Credit to Author: Kareem El-Assal| Date: Wed, 04 Sep 2019 13:46:46 +0000
In 2018, the Greater Toronto Area (GTA) welcomed 106,000 new permanent residents. In other words, the GTA welcomed more immigrants than Quebec, Manitoba, Saskatchewan, and the four Atlantic provinces combined.
Immigration to the GTA is not slowing down as the region has already welcomed nearly 60,000 immigrants in the first half of 2019—significantly more immigrants than any province is able to attract over an entire year.
Immigration is undoubtedly beneficial to the GTA as it makes the region one of the most culturally vibrant in the world, and also economically and fiscally healthier than the rest of Ontario. At the same time, it would be beneficial for immigrants, the GTA, and Ontario to identify how to encourage more immigrants to build a life in other parts of the province.
Today, the GTA constitutes 45 per cent of Ontario’s population but attracts nearly 80 per cent of its immigrants. This means that 55 per cent of the province benefits from just 20 per cent of its newcomers. This comes at a time when immigrants are needed more than ever to alleviate the economic and fiscal challenges that are posed by Canada’s ageing population and low birth rate.
Connecting immigrants with good job opportunities in other parts of Ontario would benefit them as they would be able to start their lives in Canada in communities that are more affordable than the GTA.
These communities would benefit from attracting more global talent who would be a major source of labour, consumption, and tax revenues. Meanwhile, the GTA would benefit since this would help to alleviate the infrastructure challenges it faces (e.g., public transit, affordable housing) due to the rapid population growth caused by large flows of Canadians and immigrants alike to the region.
The federal and provincial governments recognize the importance of promoting a broader distribution of immigrants across Ontario. For instance, the Canada-Ontario Immigration Agreement, which guides the relationship between the two parties, formalizes their commitment to work together on this front. In its 2019 budget, the Ontario government noted it will test new pilot programs so that smaller communities can attract more immigrants. The federal government launched a major new initiative of its own earlier this year called the Rural and Northern Immigration Pilot that aims to help communities across Canada including in northern Ontario benefit from more immigration.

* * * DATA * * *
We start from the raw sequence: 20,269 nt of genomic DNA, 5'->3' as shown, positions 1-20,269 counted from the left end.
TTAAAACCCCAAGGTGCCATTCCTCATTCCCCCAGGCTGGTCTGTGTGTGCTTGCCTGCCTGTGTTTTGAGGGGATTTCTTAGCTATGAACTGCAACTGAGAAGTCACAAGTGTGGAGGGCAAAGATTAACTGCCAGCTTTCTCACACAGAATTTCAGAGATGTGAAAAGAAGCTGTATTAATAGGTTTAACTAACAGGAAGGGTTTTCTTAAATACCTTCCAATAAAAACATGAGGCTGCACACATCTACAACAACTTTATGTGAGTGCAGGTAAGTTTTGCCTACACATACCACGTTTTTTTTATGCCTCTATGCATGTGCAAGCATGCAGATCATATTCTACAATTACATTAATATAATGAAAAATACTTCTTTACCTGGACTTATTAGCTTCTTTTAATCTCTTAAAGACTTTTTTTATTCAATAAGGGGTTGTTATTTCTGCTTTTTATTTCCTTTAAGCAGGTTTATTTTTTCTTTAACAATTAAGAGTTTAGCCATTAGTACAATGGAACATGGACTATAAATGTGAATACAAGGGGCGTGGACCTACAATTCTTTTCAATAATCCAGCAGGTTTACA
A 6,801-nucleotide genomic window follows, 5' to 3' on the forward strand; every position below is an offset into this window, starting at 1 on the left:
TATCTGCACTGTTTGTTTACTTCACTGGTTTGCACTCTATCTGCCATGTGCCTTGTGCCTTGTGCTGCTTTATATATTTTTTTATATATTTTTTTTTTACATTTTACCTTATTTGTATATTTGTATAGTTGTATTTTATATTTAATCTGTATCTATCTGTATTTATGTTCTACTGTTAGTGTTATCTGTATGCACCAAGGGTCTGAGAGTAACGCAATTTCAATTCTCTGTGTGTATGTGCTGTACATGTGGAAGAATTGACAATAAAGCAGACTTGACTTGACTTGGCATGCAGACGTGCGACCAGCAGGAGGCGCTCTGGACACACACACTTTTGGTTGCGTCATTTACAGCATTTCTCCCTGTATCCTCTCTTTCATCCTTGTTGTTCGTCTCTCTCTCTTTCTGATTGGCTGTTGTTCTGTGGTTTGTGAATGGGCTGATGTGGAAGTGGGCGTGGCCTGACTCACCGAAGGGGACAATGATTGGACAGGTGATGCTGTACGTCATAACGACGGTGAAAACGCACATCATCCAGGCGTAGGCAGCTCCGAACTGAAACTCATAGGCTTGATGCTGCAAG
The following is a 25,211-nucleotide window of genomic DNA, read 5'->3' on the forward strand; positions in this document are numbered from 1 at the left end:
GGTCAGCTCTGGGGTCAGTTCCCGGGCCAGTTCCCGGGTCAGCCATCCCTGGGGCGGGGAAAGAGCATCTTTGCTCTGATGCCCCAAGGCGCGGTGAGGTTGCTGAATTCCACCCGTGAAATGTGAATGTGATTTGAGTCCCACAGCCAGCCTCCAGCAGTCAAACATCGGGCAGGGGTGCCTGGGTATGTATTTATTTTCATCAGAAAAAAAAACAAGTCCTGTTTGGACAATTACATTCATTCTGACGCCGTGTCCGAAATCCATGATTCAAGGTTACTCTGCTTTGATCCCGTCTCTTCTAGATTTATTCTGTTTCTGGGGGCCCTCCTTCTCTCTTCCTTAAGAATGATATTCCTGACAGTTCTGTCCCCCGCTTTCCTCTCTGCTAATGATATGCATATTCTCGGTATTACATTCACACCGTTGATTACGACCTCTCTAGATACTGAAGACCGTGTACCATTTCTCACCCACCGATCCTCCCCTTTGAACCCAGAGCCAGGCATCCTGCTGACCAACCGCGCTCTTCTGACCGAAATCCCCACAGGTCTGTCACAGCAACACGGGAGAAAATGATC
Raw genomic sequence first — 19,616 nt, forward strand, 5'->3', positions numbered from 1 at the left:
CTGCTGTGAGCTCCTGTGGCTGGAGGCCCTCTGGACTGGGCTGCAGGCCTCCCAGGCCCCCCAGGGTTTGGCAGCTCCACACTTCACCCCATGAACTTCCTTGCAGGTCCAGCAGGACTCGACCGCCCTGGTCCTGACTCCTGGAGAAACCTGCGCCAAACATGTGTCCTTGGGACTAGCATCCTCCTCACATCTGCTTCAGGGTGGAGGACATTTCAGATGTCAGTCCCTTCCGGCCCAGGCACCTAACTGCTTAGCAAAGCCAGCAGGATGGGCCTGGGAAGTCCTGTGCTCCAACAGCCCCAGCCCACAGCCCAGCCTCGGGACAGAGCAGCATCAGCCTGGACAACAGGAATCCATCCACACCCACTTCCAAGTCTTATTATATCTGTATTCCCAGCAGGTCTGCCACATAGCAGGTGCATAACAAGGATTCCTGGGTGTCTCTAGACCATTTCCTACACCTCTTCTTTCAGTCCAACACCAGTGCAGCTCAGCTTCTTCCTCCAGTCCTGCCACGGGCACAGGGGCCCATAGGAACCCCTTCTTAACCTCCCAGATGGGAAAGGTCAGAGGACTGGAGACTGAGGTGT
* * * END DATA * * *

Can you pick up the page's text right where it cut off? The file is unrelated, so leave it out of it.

In a new report that I authored for the Conference Board of Canada, I provide five additional ways that such efforts can be complemented:
Stakeholders such as the three levels of government, employer groups, post-secondary institutions, and immigrant-serving organizations need to come together to develop a strategy on how they can work together to achieve their shared objective of promoting immigration beyond the GTA. The strategy should comprise short- and long-term objectives with an operational plan that would enable stakeholders to measure their progress and adjust accordingly to ensure they are on the right track.
The Ontario Immigrant Nominee Program can be refined to award more points to candidates interested in living outside of the GTA. For example, preference could be given to international students and temporary foreign workers who already live in such communities.
Immigrants will not move to these communities unless they have access to job opportunities aligned with their skills. Hence, more efforts can be taken by the likes of business groups such as chambers of commerce to guide employers on the benefits of hiring immigrants and what steps they can take to onboard global talent.
Immigrants to Canada may not know much about the benefits of living outside of the GTA. One way that lesser-known Ontario cities can put themselves on the map is by working with existing diaspora groups in their communities to connect with people of similar backgrounds overseas who are looking to move to Canada.
Finally, while finding a job is the number one priority of immigrants, they also want to arrive to a community that embraces them. Encouraging dialogue within smaller Ontario communities about the need for immigrants can help to promote more welcoming communities.
Immigrants will continue to be lured by the GTA’s vast economy and diaspora communities. Unlike the past, however, Ontario can not afford to sit idle since the large wave of baby boomer retirements over the coming decade will create significant economic and fiscal challenges across the province.
It is high time we identify how the other 55 per cent of Ontario can reap even greater economic and cultural benefits from immigration.
Read the report for free here.
Kareem El-Assal is the Director of Policy & Digital Strategy at Canadavisa.